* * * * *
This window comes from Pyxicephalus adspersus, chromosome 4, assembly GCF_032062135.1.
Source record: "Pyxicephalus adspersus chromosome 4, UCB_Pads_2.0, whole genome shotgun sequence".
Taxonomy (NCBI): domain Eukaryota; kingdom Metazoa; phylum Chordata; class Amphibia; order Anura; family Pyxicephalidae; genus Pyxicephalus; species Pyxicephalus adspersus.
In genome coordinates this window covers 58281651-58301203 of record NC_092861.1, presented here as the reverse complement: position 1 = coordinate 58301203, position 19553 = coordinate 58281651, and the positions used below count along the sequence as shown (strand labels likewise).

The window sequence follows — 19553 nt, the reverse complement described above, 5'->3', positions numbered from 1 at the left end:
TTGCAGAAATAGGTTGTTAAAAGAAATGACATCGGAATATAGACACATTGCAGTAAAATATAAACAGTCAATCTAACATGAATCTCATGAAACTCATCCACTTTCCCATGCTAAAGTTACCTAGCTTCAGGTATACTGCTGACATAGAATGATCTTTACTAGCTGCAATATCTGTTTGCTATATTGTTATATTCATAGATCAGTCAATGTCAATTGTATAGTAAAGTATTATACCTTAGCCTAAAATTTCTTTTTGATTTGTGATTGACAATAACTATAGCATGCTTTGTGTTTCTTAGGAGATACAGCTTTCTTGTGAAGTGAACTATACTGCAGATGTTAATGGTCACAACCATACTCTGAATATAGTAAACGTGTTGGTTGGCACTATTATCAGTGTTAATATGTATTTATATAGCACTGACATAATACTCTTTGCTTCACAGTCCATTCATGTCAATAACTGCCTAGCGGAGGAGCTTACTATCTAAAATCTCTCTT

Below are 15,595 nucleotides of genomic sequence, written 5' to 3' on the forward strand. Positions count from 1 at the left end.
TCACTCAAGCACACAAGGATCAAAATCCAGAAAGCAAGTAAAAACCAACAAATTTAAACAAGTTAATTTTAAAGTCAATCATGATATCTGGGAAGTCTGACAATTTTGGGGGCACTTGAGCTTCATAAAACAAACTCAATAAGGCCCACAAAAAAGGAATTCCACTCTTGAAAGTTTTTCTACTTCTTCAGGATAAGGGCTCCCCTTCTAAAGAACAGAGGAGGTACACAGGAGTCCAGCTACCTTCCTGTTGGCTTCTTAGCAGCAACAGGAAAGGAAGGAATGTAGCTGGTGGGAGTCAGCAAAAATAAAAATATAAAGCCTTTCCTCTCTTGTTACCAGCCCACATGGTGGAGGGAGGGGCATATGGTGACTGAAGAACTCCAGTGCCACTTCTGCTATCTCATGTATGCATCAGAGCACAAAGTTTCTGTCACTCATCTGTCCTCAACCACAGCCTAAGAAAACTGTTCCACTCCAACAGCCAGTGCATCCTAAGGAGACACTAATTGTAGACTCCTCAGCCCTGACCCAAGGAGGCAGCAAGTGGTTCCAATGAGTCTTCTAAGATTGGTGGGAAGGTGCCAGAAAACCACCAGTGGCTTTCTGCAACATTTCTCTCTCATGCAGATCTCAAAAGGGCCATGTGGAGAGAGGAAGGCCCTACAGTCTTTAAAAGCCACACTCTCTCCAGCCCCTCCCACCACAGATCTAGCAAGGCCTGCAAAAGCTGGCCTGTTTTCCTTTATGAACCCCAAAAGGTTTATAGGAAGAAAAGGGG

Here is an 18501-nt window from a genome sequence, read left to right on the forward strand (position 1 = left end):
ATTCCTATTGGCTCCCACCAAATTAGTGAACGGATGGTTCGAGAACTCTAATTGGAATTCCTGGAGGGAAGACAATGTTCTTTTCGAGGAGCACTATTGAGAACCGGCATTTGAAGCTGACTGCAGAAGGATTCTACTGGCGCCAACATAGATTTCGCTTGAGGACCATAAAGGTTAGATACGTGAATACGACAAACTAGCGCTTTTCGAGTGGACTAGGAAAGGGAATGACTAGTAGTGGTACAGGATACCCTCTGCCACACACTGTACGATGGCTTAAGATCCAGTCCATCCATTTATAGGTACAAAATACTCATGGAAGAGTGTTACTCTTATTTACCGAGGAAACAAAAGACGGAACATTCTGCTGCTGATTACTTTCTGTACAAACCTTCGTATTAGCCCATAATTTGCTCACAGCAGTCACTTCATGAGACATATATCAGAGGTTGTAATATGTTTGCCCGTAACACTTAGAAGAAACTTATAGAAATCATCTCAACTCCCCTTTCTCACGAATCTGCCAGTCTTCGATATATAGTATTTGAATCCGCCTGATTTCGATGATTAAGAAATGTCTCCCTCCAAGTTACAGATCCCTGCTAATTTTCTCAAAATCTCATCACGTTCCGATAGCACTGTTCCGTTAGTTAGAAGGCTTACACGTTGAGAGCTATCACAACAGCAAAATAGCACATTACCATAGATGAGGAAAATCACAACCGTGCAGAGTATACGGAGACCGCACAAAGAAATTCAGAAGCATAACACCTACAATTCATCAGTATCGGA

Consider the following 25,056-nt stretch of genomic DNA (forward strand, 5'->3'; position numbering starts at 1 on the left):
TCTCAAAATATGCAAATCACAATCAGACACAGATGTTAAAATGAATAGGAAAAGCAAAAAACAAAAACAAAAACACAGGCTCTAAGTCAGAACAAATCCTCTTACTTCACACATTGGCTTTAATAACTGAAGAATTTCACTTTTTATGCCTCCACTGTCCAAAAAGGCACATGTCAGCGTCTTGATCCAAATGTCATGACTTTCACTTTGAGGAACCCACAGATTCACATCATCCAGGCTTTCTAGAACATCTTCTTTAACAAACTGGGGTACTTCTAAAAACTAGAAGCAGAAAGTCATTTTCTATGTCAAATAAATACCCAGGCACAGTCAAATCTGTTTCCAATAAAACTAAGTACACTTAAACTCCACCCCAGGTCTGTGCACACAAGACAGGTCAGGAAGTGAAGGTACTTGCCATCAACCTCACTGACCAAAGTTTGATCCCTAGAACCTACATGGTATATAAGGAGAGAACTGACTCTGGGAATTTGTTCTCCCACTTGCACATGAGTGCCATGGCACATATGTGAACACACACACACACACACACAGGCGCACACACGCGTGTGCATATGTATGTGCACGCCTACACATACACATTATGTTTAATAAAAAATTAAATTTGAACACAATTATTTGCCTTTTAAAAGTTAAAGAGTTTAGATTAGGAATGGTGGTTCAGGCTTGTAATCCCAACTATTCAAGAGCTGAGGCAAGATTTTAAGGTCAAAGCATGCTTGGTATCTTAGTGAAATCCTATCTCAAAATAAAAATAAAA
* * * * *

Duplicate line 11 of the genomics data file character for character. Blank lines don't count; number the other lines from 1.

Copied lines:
Consider the following 25,056-nt stretch of genomic DNA (forward strand, 5'->3'; position numbering starts at 1 on the left):